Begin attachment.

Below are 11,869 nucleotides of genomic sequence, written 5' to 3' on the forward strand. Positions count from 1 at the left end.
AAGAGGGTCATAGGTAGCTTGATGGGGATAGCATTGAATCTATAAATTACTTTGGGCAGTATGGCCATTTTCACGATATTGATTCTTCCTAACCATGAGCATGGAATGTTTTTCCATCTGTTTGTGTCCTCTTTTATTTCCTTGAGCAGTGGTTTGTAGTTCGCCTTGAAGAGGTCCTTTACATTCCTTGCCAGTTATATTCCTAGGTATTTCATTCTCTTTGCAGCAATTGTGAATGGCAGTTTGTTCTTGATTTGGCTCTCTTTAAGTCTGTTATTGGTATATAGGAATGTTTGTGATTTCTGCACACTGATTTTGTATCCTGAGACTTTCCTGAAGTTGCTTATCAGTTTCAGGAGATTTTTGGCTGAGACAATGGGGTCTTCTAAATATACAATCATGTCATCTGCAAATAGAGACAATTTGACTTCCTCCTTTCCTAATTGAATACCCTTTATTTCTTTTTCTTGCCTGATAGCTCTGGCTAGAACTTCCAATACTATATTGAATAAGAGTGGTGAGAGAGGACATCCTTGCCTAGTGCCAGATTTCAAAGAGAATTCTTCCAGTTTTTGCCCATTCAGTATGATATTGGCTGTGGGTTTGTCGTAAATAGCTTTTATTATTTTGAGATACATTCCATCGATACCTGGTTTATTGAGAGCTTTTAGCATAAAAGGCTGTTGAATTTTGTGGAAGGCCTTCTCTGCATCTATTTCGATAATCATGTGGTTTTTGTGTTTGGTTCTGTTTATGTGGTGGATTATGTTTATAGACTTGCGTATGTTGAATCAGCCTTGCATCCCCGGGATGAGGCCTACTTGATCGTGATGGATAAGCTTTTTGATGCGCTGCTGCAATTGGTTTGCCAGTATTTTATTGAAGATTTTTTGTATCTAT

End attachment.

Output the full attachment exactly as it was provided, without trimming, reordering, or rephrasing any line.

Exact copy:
Below are 11,869 nucleotides of genomic sequence, written 5' to 3' on the forward strand. Positions count from 1 at the left end.
AAGAGGGTCATAGGTAGCTTGATGGGGATAGCATTGAATCTATAAATTACTTTGGGCAGTATGGCCATTTTCACGATATTGATTCTTCCTAACCATGAGCATGGAATGTTTTTCCATCTGTTTGTGTCCTCTTTTATTTCCTTGAGCAGTGGTTTGTAGTTCGCCTTGAAGAGGTCCTTTACATTCCTTGCCAGTTATATTCCTAGGTATTTCATTCTCTTTGCAGCAATTGTGAATGGCAGTTTGTTCTTGATTTGGCTCTCTTTAAGTCTGTTATTGGTATATAGGAATGTTTGTGATTTCTGCACACTGATTTTGTATCCTGAGACTTTCCTGAAGTTGCTTATCAGTTTCAGGAGATTTTTGGCTGAGACAATGGGGTCTTCTAAATATACAATCATGTCATCTGCAAATAGAGACAATTTGACTTCCTCCTTTCCTAATTGAATACCCTTTATTTCTTTTTCTTGCCTGATAGCTCTGGCTAGAACTTCCAATACTATATTGAATAAGAGTGGTGAGAGAGGACATCCTTGCCTAGTGCCAGATTTCAAAGAGAATTCTTCCAGTTTTTGCCCATTCAGTATGATATTGGCTGTGGGTTTGTCGTAAATAGCTTTTATTATTTTGAGATACATTCCATCGATACCTGGTTTATTGAGAGCTTTTAGCATAAAAGGCTGTTGAATTTTGTGGAAGGCCTTCTCTGCATCTATTTCGATAATCATGTGGTTTTTGTGTTTGGTTCTGTTTATGTGGTGGATTATGTTTATAGACTTGCGTATGTTGAATCAGCCTTGCATCCCCGGGATGAGGCCTACTTGATCGTGATGGATAAGCTTTTTGATGCGCTGCTGCAATTGGTTTGCCAGTATTTTATTGAAGATTTTTTGTATCTAT